CL-USER> (merge-point '(a b c x y z) '(g h i x y z))
    ((A B C) (G H I) (X Y Z))
    CL-USER> (merge-point '(y z) '(g h i x y z))
    (NIL (G H I X) (Y Z))
    
  5. An error in my last comment, the code is :

    (defun merge-point (lst1 lst2)
      (let ((res (merge-point-helper (reverse lst1)
    				 (reverse lst2)
    				 nil)))
        (list (nreverse (car res))
    	  (nreverse (cadr res))
    	  (caddr res))))
    
    (defun merge-point-helper (lst1 lst2 common)
      (if (or (null lst1)
    	  (null lst2))
          (list lst1 lst2 common)
          (if (equal (car lst1) (car lst2))
    	  (merge-point-helper
    	   (cdr lst1)
    	   (cdr lst2)
    	   (cons (car lst1) common))
    	  (list lst1 lst2 common))))
    
  6. Paul said

    In Python3.

    from itertools import zip_longest
    
    def merge_point(a, b):
        ita, itb = reversed(a), reversed(b)
        suffix, prefixa, prefixb = [], [], []
        for x, y in zip_longest(ita, itb):
            if x != y:
                if x: prefixa.append(x)
                if y: prefixb.append(y)
                break
            else:
                suffix.append(x)
        prefixa += ita
        prefixb += itb
        return prefixa[::-1], prefixb[::-1], suffix[::-1]
    
    r5 = [1, 2, 3, 4, 5]
    tests = [(r5, [6, 7, 3, 4, 5]), ([1, 2, 3, 4, 8], [6, 7, 3, 4, 5]),
             (r5, r5), (r5, [3, 4, 5]), ([3, 4, 5], r5), ([1, 3, 4, 5], r5)
             ]
    for t in tests:
        print("input:{:40s} output:{:s}".format(str(t), str(merge_point(*t))))
    """
    input:([1, 2, 3, 4, 5], [6, 7, 3, 4, 5])       output:([1, 2], [6, 7], [3, 4, 5])
    input:([1, 2, 3, 4, 8], [6, 7, 3, 4, 5])       output:([1, 2, 3, 4, 8], [6, 7, 3, 4, 5], [])
    input:([1, 2, 3, 4, 5], [1, 2, 3, 4, 5])       output:([], [], [1, 2, 3, 4, 5])
    input:([1, 2, 3, 4, 5], [3, 4, 5])             output:([1, 2], [], [3, 4, 5])
    input:([3, 4, 5], [1, 2, 3, 4, 5])             output:([], [1, 2], [3, 4, 5])
    input:([1, 3, 4, 5], [1, 2, 3, 4, 5])          output:([1], [1, 2], [3, 4, 5])
    """
    
  7. Scott said

    (defun merge-point (lst1 lst2)
    (do ((l1 (reverse lst1) (cdr l1))
    (l2 (reverse lst2) (cdr l2))
    (merge-point ‘()))
    ((or (and (null l1) (null l2)) (not (eq (car l1) (car l2))))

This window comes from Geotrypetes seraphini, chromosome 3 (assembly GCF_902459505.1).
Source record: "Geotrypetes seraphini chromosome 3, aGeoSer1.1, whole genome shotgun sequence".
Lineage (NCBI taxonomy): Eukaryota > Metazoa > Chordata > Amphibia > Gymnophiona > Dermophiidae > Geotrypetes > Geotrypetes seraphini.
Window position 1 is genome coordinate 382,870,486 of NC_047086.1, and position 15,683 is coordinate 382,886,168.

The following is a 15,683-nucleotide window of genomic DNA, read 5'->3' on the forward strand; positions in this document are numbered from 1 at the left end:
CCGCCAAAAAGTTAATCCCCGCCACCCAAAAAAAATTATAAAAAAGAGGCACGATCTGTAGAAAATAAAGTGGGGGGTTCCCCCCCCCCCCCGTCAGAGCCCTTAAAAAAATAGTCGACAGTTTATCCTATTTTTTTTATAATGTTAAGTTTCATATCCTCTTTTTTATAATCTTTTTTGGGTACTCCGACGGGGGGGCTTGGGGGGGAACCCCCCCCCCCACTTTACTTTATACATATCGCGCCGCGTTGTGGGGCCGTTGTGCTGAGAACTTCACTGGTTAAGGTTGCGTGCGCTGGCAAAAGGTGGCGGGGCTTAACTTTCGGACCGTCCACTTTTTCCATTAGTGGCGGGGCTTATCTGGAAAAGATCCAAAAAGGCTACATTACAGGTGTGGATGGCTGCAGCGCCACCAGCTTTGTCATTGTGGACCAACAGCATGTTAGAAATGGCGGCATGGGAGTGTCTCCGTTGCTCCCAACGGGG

(values (reverse l1) (reverse l2) merge-point))
    (push (car l1) merge-point)))

  8. akshaya pandey said

    package test;

    public class MergePoint {
    public static int mergePoint(int a[],int b[]){
    int aMergePoint=a.length;
    int bMergePoint=b.length;
    int alength=a.length;
    int blength=b.length;

    for(int i=alength-1,j=blength-1;i>=0 && j>=0 && a[i]==b[j]; i–,j–){
    aMergePoint–;bMergePoint–;
    }
    System.out.println(“\n aMergePoint”+ aMergePoint);
    System.out.println(“Suffix”);
    for(int i=aMergePoint;i<a.length;i++){
    System.out.print(a[i]);
    }
    System.out.println("\nAPrefix");
    for(int i=0;i<aMergePoint;i++){
    System.out.print(a[i]);
    }
    System.out.println("\nBPrefix");
    for(int i=0;i<bMergePoint;i++){
    System.out.print(b[i]);
    }
    for(int i=aMergePoint;i<aMergePoint;i++){
    System.out.print(a[i]);
    }
    return aMergePoint ;
    }
    public static void main(String args[]){
    int a[]={1,2,3,4,5,6,7,8,9};
    int b[]={5,6,7,4,5,6,7,8,9};
    mergePoint(a,b);
    }
    }

  9. Zack said

    @Jérôme. Great job implementing this in Lisp; not many people could handle that! This reminds me of my university days when I scribbled a few Lisp scripts myself. I’m quite curious about the performance of this language for this task, so any information about that would be very much appreciated.

  10. Johan said

    In Common Lisp, using the built-in functions MISMATCH and SUBSEQ:

    (defun merge-point (xs ys &key (test #'eql))
      (let ((m (length xs))
            (n (length ys))
            (i (mismatch (reverse xs) (reverse ys) :test test)))
        (if (null i)
            (values () () xs)
            (values (subseq xs 0 (- m i))
                    (subseq ys 0 (- n i))
                    (subseq xs (- m i))))))
    
  11. Aquiles Peña said

    in PHP

    function find_merge($A,$B) {
    $a=array_values($A);
    $b=array_values($B);
    $l=sizeof($A);
    $merge=true;
    for($i=0; $i<$l ;$i++) {
    if($a[$i]==$b[$i]) {
    if($merge) {
    $mp=$i;
    $merge=false;}
    }else {$merge=true;
    $mp=$l;}
    }
    $bb=array_slice($b,0,$mp);
    $aa=array_slice($a,0,$mp);
    $am=array_slice($a,$mp);
    return print_r([$aa,$bb,$am]);
    }